The chief characteristic of the Zone is its danger, and its opportunity. Schuhart describes one such reaction thus:
And then it him him.
He had never experienced anything like this before outside the Zone. And it had happened in the Zone only two or three times. It was as though he were in a different world. Amillion odors cascaded in on him at once—sharp, sweet, metallic, gentle, dangerous ones, as crude as cobblestones, as delicate and complex as watch mechanisms, as huge as a house and as tiny as a dust particle. The air became hard, it developed edges, surfaces, and corners, like space was filled with huge, stiff balloons, slippery pyramids, gigantic prickly crystals, and he had to push his way through it all, making his way in a dream through a junk store stuffed with ancient ugly furniture.... It lasted a second. He opened his eyes, and everything was gone. It hadn't been a different world—it was this world turning a new, unknown side to him. This side was revealed for a second and then disappeared, before he had time to figure it out.
The world of the Zone—with all its “mosquito manges,” “meat-grinders,” “so-so's,” “empties,” and other features that were increasingly becoming a part of the world outside the Zone. Strange things were happening: some undead zombie-like people were walking the earth; the daughter of one stalker was beautiful but not born of man or woman; and in general, things were getting stranger:
It [the office building] reeked of everything, of the lousy fungus that was growing on the Zone, drinking on the Zone, eating, exploiting, and growing fat on the Zone and that didn't give a damn about any of it, especially about what would happen later, when it had eaten its full and gotten power, and when everything that was once in the Zone was outside the Zone.
As their lives are changed by the detritus of the Visitation, the scientists and engineers examining what the stalkers bring back cannot help but wonder what the nature of the Visitation was. One physicist speculates that the extra-terrestrials were, in effect, having a roadside picnic; and what they left behind was like the condoms, candy wrappers, cigarette butts, and dirty napkins left behind by human picnickers.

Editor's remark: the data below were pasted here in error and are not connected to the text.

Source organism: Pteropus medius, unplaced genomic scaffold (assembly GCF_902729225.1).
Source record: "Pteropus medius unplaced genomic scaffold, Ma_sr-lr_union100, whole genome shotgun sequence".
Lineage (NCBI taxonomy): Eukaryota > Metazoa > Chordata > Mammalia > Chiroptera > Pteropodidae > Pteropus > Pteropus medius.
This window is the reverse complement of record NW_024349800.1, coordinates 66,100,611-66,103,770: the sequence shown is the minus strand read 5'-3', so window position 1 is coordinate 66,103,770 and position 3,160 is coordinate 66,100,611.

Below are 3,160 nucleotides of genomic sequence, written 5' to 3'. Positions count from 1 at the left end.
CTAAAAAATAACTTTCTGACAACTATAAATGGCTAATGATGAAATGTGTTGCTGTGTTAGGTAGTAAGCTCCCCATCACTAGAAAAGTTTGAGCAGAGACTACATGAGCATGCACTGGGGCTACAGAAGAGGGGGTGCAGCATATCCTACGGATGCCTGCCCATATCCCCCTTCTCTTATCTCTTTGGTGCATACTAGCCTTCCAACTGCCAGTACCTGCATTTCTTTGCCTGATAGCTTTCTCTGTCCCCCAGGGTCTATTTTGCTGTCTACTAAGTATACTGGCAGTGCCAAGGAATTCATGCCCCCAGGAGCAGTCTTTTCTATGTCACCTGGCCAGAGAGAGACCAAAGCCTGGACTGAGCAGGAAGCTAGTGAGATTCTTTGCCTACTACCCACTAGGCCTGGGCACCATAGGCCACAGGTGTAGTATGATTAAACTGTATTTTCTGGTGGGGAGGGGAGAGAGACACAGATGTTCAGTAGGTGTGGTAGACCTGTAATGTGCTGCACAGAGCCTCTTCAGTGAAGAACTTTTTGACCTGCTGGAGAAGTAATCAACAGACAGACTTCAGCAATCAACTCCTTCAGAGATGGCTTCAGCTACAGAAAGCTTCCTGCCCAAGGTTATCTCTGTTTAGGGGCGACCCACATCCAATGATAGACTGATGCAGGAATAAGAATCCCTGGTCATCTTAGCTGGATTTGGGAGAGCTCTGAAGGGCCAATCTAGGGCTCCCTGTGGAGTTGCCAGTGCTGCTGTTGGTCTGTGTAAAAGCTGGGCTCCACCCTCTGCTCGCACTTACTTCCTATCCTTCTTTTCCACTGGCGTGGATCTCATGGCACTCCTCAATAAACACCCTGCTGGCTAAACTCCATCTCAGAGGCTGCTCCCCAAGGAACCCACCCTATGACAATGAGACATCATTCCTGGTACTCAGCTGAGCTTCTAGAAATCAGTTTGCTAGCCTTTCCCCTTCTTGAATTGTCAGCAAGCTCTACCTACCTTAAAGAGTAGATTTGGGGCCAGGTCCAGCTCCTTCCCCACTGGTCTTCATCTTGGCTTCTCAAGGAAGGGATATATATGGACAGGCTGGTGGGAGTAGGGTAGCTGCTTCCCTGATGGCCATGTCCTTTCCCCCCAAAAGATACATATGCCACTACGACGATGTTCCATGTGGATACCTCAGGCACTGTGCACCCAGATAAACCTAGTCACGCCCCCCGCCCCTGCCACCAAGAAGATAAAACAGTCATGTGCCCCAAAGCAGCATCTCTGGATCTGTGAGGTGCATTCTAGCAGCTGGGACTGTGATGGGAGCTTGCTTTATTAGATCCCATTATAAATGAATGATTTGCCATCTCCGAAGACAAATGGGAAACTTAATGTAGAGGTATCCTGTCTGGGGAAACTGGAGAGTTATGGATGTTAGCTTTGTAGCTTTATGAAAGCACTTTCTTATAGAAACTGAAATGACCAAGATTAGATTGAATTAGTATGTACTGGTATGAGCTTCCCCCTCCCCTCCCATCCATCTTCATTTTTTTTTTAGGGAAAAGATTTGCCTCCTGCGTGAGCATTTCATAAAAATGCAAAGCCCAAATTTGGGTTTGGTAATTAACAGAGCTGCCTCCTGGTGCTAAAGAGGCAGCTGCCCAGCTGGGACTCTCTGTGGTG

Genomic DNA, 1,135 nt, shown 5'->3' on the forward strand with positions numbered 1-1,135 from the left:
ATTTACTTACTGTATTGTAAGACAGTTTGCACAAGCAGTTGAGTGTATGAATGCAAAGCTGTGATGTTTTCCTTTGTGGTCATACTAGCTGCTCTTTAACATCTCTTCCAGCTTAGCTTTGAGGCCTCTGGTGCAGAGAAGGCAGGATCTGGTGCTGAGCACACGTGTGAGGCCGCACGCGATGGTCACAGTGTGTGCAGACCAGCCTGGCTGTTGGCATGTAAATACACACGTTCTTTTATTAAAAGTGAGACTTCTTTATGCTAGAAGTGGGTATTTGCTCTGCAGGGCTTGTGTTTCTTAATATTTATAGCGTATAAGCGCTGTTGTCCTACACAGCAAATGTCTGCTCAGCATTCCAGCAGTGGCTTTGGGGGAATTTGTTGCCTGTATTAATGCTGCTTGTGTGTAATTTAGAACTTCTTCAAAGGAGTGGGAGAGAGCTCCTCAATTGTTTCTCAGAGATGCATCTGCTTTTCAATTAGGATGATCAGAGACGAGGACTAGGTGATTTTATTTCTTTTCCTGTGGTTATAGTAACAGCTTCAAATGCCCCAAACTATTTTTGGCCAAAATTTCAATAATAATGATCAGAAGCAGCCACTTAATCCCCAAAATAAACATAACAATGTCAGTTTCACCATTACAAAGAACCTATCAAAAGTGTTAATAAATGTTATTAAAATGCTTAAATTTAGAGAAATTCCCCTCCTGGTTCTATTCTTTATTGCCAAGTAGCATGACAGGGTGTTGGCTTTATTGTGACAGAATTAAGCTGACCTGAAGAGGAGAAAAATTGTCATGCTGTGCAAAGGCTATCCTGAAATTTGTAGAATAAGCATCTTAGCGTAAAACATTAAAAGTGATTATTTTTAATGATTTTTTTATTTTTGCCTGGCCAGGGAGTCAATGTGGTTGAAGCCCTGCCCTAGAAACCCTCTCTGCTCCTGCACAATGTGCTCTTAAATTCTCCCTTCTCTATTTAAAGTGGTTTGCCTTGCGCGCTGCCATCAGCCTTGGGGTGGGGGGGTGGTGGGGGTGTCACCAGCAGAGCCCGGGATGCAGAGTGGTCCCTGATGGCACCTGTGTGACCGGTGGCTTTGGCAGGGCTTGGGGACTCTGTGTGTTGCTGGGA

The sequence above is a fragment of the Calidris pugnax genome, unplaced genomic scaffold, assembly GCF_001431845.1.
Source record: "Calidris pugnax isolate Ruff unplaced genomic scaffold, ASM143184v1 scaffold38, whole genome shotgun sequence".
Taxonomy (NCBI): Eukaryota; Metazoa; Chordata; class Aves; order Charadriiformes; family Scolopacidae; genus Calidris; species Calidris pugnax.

Just as one cannot go heedlessly into the Zone without being assailed by nameless dangers, one cannot read Roadside Picnic without developing a cold sweat. The Strugatsky brothers were gifted with an incredible imagination which comes more to the fore in this book than in any of the others I read. (But now, I want to re-read those. Were my instincts off when I read them 20-30 years ago?)...more
Whenever I read Philip K. Dick, I react in exactly the same way. The first few pages, I tell myself that, after all, he isn't very good. And then theWhenever I read Philip K. Dick, I react in exactly the same way. The first few pages, I tell myself that, after all, he isn't very good. And then the jagged paranoiac genius of the man kicks in, takes hold, and carries me along. And what a ride it is! Some 200 years in the future, the earth is under the control of Willis Gram, a telepath who sits around all day in pajamas, robe, and slippers while his "New Men," geniuses with bloated heads, give him advice. If one is not an "Unusual" (telepath) or New Man, one is an Old Man who is effectively prevented from joining the Civil Service and participating in the reins of power.
The hero is one Nick Appleton who runs into an underage girl named Charlie, who is 98 pounds of ferocious energy. They spend much of their time trying to escape the pissers (or PSS, the police), who are trying to nail them for various infractions.
In the meantime, hurtling toward the Earth is Thors Provoni, who had escaped in a souped-up spaceship and encountered an alien from Frolix 8 who returns with him. Gram and his minions attempt first to shoot him out of the sky, and then to aim giant lasers to kill him, but his friend from Frolix 8 absorbs all their attempts and even thrives on them.
No way am I going to divulge what happens. It's a fairly interesting story, even though this is not one of Dick's better-known efforts. (That's probably why I read it: I needed something to keep me from thinking too much. It worked.)
Think of Dick as a hyperdrive from outer space that can take you faster and farther than you ever imagined, and leave you off somewhere where you can feel the dew on the grass with your bare toes.
Brave New World may be somewhat clunkier than Orwell's 1984, but in many ways it rings more true. Rather than an externally imposed dictatorship, AldoBrave New World may be somewhat clunkier than Orwell's 1984, but in many ways it rings more true. Rather than an externally imposed dictatorship, Aldous Huxley imagines a world in which people are just not interested in being free because they are, in essence, distracted half to death.
I felt that the references to Henry Ford were a bit dated, especially inasmuch as society has moved well beyond the automaker and his contributions to automation.
Still, this is a good read and makes one think....more